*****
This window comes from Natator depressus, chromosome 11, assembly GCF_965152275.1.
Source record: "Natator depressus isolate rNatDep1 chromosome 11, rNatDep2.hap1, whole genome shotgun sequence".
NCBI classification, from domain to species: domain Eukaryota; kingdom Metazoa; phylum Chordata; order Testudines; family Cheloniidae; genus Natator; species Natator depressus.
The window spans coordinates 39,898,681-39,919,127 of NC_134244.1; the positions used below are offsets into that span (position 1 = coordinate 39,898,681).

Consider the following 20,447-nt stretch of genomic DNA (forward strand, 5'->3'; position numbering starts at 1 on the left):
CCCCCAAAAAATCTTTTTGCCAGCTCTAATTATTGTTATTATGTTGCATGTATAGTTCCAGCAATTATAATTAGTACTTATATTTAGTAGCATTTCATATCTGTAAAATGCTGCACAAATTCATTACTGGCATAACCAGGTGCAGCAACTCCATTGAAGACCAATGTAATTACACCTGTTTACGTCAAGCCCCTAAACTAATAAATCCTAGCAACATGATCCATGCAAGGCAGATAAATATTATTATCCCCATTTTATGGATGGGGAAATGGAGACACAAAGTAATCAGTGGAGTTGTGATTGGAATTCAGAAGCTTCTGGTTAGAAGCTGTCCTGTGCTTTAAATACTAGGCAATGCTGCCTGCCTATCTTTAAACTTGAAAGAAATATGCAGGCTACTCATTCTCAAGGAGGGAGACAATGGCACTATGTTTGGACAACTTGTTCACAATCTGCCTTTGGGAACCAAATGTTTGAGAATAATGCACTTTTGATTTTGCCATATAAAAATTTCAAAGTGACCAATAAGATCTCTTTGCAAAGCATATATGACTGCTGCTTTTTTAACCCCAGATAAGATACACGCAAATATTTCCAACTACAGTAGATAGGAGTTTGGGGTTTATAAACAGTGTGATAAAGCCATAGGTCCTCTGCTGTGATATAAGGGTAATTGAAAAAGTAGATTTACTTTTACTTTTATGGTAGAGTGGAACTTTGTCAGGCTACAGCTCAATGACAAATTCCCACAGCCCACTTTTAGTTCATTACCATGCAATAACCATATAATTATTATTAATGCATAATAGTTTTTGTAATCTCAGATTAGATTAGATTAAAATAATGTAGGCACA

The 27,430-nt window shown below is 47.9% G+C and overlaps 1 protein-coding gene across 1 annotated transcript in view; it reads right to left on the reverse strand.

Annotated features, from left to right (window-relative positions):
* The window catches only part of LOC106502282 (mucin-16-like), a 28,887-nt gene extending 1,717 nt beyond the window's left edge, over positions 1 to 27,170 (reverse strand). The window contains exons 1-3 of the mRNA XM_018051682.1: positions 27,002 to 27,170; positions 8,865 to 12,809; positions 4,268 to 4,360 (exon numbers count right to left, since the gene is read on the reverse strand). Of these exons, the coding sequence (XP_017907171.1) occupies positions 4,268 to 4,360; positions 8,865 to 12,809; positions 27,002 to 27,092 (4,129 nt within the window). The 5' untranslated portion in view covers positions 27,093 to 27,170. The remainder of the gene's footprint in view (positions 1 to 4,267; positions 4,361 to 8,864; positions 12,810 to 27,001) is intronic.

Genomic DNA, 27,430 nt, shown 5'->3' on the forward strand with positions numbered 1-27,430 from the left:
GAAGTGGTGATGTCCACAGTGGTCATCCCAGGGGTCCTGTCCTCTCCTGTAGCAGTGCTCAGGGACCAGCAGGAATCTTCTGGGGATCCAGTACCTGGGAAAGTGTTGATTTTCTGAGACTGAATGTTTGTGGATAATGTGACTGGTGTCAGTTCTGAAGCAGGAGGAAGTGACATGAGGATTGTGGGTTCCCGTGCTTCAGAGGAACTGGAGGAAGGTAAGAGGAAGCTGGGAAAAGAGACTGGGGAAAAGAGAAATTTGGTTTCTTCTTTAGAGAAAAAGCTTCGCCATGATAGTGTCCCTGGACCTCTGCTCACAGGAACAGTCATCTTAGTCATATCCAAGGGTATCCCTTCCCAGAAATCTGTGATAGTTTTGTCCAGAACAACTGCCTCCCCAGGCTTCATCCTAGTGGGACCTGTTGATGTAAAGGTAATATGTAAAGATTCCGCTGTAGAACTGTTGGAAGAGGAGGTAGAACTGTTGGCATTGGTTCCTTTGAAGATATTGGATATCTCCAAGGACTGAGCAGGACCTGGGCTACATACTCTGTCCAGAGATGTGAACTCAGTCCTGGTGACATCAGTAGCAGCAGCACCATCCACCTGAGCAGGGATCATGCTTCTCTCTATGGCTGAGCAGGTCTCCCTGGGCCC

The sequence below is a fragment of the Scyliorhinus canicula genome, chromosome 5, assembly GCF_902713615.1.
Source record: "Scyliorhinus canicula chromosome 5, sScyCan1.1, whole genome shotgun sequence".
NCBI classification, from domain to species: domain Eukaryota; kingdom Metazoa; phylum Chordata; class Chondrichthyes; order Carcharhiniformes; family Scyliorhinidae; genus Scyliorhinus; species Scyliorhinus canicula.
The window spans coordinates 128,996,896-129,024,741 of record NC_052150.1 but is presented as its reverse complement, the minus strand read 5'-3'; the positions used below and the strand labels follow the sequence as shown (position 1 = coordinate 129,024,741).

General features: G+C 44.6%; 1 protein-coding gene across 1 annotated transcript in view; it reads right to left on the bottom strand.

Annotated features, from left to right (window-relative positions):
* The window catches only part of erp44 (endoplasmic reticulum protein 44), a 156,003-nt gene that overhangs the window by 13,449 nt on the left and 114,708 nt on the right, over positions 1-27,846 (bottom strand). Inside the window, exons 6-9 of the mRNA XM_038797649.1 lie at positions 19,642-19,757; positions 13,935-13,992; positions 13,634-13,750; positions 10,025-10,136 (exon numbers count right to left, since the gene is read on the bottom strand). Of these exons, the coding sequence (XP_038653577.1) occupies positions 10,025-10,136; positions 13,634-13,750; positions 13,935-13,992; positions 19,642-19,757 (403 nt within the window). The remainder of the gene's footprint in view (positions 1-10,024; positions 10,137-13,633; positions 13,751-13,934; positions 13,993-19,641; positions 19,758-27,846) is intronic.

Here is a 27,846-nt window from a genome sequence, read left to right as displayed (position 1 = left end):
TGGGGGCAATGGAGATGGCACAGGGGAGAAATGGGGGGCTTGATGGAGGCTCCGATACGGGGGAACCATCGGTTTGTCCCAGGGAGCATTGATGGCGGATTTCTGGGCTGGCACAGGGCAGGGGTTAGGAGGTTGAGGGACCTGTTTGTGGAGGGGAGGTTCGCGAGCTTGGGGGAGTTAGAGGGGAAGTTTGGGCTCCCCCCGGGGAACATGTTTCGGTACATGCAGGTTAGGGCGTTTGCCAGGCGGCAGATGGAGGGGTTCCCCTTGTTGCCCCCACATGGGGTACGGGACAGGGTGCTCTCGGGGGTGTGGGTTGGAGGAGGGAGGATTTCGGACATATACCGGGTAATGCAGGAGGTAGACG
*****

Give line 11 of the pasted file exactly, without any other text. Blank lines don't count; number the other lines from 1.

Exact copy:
GAAGTGGTGATGTCCACAGTGGTCATCCCAGGGGTCCTGTCCTCTCCTGTAGCAGTGCTCAGGGACCAGCAGGAATCTTCTGGGGATCCAGTACCTGGGAAAGTGTTGATTTTCTGAGACTGAATGTTTGTGGATAATGTGACTGGTGTCAGTTCTGAAGCAGGAGGAAGTGACATGAGGATTGTGGGTTCCCGTGCTTCAGAGGAACTGGAGGAAGGTAAGAGGAAGCTGGGAAAAGAGACTGGGGAAAAGAGAAATTTGGTTTCTTCTTTAGAGAAAAAGCTTCGCCATGATAGTGTCCCTGGACCTCTGCTCACAGGAACAGTCATCTTAGTCATATCCAAGGGTATCCCTTCCCAGAAATCTGTGATAGTTTTGTCCAGAACAACTGCCTCCCCAGGCTTCATCCTAGTGGGACCTGTTGATGTAAAGGTAATATGTAAAGATTCCGCTGTAGAACTGTTGGAAGAGGAGGTAGAACTGTTGGCATTGGTTCCTTTGAAGATATTGGATATCTCCAAGGACTGAGCAGGACCTGGGCTACATACTCTGTCCAGAGATGTGAACTCAGTCCTGGTGACATCAGTAGCAGCAGCACCATCCACCTGAGCAGGGATCATGCTTCTCTCTATGGCTGAGCAGGTCTCCCTGGGCCC